In the present case, plaintiff is able to articulate his claims, and recently amended his complaint. The issues are not complex. Defendants have not yet been served. Based on the procedural posture of this case, the court is unable to determine whether plaintiff is likely to succeed on the merits. Plaintiff raises various new and unrelated claims in this request, that are not included in the operative amended complaint herein.*fn1 However, plaintiff is not entitled to appointment of counsel in this action on the grounds that plaintiff was appointed counsel in Case No. 2:07-cv-2485 GEB KJN P. Also, plaintiff notes he has been able to obtain assistance from counsel appointed in 2:07-cv-2485 GEB KJN P, as well as the "services of pro bono college programs" to assist him with filing other legal documents.
For all of the above reasons, the court does not find the required exceptional circumstances, and plaintiff's motion for the appointment of counsel is denied without prejudice.
Plaintiff also complains that he was unable to obtain a second copy of the amended complaint to provide to the court as prison officials refused to make an additional photocopy because the amended complaint exceeded 50 pages and contained exhibits previously provided to the court. In 2008, the California Department of Corrections and Rehabilitation amended their regulations to provide that "legal documents to be duplicated shall not exceed 50 pages in total length, including exhibits, except when necessary to advance litigation." Cal. Code Regs. tit. 15 § 3162(c). Plaintiff's amended complaint was filed with the court, and a copy was provided to opposing counsel. Thus, plaintiff is relieved of the obligation to provide a second photocopy of the amended complaint.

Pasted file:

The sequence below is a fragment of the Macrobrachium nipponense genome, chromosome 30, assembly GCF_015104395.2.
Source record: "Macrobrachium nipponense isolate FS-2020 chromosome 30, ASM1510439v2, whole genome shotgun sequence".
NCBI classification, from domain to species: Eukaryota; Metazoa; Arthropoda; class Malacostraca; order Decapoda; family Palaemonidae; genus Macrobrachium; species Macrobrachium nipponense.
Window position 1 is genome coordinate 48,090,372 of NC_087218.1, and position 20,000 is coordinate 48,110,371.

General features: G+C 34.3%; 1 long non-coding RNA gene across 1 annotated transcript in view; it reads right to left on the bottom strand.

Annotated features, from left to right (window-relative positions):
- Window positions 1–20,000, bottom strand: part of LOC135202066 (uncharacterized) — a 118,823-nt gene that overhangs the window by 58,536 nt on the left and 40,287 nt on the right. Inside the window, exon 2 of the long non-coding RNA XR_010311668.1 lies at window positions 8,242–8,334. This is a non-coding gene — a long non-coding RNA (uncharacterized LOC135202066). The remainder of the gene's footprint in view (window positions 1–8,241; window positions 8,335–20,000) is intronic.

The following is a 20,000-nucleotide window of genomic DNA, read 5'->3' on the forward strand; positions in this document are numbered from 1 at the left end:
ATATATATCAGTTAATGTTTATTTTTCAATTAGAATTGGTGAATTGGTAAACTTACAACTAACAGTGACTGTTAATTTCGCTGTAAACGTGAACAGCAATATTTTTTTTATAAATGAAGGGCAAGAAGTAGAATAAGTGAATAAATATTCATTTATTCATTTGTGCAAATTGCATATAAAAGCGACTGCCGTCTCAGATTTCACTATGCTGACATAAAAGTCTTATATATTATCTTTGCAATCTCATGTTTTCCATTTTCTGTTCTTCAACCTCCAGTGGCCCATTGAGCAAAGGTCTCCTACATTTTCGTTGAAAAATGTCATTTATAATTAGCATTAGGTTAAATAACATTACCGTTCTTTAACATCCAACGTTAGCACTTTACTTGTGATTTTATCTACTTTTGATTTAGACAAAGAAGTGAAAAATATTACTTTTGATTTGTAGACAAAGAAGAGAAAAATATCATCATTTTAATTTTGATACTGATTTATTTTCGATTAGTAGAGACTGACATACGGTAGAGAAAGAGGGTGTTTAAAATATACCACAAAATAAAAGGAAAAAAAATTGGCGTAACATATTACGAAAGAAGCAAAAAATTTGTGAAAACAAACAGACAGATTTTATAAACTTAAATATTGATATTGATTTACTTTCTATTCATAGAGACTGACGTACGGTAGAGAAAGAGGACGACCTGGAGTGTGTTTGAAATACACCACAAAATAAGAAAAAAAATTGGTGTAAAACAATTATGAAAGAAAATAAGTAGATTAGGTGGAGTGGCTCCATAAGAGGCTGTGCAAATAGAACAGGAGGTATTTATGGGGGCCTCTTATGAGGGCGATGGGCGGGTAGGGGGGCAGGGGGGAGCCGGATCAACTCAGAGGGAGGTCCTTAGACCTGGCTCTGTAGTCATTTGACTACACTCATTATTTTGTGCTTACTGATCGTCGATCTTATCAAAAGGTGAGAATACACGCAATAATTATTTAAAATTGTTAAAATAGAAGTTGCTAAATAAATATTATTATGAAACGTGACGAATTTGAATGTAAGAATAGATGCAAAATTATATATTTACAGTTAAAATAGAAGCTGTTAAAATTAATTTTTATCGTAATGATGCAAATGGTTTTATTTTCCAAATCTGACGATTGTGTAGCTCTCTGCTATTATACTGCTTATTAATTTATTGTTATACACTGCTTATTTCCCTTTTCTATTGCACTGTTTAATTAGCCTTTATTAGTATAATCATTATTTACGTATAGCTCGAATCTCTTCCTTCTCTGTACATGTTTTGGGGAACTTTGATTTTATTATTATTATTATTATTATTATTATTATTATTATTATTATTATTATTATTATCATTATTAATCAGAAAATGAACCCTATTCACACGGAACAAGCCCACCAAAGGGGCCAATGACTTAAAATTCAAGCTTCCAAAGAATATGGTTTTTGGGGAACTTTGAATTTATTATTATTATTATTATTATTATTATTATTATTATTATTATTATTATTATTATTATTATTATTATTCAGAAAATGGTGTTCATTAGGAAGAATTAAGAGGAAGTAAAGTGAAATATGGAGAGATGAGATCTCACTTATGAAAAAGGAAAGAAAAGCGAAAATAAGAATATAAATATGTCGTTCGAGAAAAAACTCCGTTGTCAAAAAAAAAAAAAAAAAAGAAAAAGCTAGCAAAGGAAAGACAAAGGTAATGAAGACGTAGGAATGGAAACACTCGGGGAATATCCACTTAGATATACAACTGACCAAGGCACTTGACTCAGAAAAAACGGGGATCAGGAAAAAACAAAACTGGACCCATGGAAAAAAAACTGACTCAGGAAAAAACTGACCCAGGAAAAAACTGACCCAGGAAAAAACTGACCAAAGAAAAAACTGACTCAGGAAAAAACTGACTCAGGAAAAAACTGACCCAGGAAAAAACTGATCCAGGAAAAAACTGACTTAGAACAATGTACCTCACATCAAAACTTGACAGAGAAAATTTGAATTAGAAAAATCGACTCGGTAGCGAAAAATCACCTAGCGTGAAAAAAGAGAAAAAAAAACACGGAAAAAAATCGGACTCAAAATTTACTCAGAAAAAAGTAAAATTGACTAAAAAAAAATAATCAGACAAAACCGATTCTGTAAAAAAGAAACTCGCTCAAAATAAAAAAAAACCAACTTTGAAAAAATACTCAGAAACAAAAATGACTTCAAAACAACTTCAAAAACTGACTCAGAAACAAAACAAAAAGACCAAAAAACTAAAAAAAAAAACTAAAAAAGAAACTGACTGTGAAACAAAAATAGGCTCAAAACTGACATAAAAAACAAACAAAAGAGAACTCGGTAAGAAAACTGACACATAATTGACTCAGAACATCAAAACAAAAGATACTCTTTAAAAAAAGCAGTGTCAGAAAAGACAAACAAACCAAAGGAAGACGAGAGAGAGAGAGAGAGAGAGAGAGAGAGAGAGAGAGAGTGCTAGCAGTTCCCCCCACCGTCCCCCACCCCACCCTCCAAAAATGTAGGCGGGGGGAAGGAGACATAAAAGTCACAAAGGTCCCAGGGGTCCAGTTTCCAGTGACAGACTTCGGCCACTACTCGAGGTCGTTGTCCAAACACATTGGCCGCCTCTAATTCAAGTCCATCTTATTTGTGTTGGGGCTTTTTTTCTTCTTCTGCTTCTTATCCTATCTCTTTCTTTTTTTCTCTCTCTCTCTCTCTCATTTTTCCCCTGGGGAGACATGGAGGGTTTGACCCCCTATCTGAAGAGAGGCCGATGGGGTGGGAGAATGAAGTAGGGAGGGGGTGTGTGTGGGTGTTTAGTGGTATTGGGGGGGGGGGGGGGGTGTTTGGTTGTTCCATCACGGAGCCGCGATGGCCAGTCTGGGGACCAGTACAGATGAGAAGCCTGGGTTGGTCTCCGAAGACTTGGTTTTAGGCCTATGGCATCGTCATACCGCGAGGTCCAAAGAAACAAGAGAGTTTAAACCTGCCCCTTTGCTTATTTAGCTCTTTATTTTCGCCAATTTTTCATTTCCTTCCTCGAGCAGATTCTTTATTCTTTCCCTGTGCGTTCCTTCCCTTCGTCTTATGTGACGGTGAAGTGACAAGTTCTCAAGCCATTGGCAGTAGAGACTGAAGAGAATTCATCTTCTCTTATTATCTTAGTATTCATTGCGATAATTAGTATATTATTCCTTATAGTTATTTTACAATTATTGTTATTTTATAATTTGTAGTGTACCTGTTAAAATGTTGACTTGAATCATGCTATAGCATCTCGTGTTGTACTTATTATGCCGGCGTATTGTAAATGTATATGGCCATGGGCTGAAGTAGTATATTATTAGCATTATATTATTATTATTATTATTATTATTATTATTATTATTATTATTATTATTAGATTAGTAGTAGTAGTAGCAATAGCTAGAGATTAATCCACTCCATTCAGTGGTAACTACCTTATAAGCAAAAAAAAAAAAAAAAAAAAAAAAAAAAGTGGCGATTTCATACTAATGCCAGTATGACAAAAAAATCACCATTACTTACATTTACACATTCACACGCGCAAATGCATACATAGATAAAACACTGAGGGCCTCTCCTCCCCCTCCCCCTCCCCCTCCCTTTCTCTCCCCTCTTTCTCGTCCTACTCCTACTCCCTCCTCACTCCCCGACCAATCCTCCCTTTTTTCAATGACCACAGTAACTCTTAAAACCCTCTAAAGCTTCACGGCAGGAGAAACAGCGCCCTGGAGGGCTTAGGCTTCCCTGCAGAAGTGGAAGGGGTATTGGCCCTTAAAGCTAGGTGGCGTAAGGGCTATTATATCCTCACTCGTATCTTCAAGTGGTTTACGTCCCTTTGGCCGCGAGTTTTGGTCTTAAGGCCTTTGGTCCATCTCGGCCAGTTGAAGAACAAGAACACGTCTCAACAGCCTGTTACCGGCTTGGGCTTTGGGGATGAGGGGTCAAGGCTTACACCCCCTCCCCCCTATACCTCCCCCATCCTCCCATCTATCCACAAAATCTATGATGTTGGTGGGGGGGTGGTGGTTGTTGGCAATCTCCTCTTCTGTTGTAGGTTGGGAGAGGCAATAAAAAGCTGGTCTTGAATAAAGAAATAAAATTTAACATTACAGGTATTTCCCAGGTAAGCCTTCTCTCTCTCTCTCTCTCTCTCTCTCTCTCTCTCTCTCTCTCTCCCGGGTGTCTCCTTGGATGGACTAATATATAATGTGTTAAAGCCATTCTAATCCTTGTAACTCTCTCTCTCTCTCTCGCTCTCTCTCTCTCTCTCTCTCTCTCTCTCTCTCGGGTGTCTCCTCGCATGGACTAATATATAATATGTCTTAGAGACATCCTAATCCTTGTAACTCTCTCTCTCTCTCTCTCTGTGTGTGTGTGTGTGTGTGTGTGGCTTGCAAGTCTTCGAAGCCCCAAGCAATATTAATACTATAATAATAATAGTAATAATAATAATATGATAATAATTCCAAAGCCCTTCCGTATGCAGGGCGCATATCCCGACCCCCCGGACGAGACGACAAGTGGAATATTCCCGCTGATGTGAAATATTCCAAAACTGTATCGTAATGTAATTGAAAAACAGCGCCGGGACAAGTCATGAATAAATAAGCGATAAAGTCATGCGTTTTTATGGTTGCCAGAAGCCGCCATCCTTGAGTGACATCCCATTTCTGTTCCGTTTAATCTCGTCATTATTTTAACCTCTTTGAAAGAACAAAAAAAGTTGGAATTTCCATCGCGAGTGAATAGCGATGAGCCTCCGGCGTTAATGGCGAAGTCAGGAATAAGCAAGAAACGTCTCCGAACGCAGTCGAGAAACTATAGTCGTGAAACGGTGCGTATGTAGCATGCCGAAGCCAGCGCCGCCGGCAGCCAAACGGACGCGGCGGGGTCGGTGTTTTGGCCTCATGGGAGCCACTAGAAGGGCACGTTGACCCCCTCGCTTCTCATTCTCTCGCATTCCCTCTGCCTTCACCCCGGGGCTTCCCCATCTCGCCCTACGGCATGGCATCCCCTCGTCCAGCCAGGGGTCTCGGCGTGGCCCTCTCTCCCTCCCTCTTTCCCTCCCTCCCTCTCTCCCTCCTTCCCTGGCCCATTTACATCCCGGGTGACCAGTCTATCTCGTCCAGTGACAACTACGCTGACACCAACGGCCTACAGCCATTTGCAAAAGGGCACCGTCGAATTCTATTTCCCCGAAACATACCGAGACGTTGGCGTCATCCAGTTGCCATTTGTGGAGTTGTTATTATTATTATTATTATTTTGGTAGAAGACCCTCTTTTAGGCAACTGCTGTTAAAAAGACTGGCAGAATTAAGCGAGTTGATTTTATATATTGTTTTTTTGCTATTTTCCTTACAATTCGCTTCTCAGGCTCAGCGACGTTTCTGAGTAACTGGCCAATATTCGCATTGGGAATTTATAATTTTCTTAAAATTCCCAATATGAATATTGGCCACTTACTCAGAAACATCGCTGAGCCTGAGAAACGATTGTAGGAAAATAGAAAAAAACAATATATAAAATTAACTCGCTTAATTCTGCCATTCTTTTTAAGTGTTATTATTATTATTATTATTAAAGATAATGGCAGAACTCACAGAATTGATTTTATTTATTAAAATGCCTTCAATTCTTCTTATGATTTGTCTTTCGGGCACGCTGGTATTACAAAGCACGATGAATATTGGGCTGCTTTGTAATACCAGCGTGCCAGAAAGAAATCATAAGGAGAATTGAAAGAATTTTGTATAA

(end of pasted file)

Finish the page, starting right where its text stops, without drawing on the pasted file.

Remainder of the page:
On February 6, 2012, plaintiff filed a letter to the undersigned, and on February 8, 2012, plaintiff filed a request for appearance before the court, supported by a further filing on February 23, 2012. In the letter, plaintiff appears to request that the undersigned intercede on plaintiff's behalf in other legal proceedings in other courts. (Dkt. No. 15 at 2.) Plaintiff is advised that this request is inappropriate; if plaintiff claims his access to the courts has been denied, he must demonstrate actual injury and may seek damages by filing a civil rights action. There is no provision or authority for this court to intercede in other legal proceedings on plaintiff's behalf. If plaintiff is having current difficulties in a pending legal proceeding, he should address his concerns to the court in which such case is pending.